Low-income households rely on a limited supply of subsidized rentals.
Households that pay a high percentage of their income for housing have little left for other necessities. The quest for affordable housing (costing less than 30% of income) can mean moving far from family, friends, work, school, and childcare arrangements. People who live in unaffordable housing may scrimp on food and forego necessary healthcare and medications.
Because most units in the rental market are unaffordable to low-income renters, many low-income households compete for a limited supply of subsidized rentals. In 2014, approximately 55,660 rental units in Seattle and King County received some form of public subsidy.
- Of the 99,487 rental units affordable to households with incomes of $26,500, about 21,550 (22%) are subsidized.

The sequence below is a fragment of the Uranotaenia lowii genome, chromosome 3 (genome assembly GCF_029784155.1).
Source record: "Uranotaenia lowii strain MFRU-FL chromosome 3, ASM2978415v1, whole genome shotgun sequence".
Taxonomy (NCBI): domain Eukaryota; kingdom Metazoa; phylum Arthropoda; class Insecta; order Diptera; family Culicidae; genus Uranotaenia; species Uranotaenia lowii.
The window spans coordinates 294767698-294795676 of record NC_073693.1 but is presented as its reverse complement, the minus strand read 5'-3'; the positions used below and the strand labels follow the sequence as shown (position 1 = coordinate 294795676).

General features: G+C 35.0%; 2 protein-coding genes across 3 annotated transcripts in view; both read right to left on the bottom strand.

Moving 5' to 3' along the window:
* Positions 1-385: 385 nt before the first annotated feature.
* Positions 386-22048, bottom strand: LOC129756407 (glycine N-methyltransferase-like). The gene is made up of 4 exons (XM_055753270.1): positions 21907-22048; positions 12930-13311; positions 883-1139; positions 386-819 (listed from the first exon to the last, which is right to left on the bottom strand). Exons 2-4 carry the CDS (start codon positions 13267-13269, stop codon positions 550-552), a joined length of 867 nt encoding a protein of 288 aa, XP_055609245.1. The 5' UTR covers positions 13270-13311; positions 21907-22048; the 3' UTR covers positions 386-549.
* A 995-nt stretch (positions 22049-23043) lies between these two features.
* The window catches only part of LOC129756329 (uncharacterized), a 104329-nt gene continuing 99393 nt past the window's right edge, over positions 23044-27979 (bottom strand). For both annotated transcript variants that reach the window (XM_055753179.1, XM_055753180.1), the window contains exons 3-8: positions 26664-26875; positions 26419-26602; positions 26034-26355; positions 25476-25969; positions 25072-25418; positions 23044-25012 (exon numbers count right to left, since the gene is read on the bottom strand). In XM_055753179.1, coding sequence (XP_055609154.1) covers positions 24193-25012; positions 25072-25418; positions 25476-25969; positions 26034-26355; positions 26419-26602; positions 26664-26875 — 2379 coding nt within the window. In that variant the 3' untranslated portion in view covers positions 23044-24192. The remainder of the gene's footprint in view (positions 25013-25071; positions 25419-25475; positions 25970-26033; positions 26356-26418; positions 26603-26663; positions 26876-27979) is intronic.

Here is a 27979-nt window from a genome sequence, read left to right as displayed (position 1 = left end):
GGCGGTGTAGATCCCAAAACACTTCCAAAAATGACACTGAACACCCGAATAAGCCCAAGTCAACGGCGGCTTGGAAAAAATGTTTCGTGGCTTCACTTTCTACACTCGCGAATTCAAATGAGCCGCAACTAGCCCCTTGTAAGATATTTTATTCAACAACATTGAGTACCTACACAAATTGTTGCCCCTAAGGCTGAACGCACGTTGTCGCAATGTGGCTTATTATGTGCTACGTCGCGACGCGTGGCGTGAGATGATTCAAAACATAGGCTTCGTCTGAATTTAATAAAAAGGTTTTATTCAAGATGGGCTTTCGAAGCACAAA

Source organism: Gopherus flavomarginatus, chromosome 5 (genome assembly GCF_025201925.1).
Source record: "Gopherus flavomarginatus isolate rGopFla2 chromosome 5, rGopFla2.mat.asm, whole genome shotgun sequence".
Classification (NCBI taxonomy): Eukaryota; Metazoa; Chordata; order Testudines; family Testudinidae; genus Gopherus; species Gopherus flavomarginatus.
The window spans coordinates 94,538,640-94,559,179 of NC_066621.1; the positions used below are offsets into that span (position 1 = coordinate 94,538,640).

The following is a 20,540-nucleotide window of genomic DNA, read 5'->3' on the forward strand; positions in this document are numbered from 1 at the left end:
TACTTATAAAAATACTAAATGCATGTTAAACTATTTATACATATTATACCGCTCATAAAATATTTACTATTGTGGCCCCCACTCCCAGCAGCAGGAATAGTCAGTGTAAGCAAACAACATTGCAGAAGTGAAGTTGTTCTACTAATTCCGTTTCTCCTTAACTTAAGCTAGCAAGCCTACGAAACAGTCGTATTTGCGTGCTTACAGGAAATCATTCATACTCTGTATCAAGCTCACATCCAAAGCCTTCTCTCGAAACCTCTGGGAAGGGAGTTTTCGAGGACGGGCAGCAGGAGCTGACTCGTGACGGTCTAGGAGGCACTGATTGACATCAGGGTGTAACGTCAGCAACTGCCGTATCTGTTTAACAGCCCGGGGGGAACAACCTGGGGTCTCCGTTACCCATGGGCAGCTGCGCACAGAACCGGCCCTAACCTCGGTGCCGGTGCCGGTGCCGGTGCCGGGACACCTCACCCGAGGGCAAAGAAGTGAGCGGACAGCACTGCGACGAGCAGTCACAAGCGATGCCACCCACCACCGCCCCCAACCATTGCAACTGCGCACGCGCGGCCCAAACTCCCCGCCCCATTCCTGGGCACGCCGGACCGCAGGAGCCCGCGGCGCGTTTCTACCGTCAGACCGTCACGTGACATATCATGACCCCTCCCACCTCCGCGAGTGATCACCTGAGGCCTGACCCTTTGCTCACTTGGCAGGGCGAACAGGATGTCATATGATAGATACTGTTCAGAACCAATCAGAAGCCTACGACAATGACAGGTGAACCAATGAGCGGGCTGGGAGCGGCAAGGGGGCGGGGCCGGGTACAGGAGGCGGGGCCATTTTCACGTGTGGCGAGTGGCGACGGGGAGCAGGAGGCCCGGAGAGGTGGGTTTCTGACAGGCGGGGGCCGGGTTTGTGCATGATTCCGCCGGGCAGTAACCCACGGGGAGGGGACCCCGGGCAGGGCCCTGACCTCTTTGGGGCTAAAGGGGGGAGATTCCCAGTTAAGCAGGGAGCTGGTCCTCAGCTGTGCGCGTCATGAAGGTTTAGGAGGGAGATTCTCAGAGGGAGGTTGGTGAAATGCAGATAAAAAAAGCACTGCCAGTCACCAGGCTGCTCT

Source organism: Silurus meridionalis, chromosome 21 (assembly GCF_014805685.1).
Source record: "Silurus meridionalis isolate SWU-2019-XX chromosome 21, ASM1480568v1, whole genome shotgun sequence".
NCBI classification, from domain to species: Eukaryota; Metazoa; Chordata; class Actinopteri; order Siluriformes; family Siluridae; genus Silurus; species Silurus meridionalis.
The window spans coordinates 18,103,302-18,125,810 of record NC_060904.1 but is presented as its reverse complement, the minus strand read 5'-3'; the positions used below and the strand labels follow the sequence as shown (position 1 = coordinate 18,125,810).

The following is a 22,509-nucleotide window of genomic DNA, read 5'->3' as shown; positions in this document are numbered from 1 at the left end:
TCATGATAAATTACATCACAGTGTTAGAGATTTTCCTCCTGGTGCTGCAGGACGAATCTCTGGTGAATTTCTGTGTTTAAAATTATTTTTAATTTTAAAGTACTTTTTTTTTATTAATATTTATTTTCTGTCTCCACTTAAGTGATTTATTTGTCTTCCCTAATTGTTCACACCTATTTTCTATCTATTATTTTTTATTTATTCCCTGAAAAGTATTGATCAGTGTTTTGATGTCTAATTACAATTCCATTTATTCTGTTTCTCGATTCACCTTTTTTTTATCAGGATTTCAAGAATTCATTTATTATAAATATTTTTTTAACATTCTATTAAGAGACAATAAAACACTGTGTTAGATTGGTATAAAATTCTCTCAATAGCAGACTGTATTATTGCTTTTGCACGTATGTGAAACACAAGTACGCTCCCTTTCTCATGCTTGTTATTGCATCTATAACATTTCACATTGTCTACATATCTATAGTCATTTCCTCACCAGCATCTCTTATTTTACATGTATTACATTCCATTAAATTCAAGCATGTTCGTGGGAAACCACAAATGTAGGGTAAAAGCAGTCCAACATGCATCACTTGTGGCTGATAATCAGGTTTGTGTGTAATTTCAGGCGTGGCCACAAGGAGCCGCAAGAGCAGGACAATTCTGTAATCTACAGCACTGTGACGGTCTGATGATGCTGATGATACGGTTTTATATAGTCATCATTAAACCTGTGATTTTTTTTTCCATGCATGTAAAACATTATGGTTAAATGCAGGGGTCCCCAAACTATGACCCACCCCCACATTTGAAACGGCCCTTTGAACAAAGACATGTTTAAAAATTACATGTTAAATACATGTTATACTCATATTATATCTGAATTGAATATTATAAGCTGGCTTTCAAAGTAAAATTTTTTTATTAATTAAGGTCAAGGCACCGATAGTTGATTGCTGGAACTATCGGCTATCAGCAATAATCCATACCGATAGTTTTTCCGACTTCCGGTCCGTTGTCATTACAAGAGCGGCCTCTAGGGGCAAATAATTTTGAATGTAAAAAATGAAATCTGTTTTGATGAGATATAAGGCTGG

- 21% (34,918) of units affordable to households with incomes of $44,100 are subsidized.
- Of the 234,334 units affordable to households with incomes of $70,560, 23% (54,278) are subsidized.
- For households making $88,200, 21% (55,660) of affordable rental units are subsidized.
- Many subsidized units are not reserved for people with specific incomes. Thus, the approximately 55,660 subsidized rentals affordable for households with incomes $88,200 include those affordable for households with incomes of $26,500.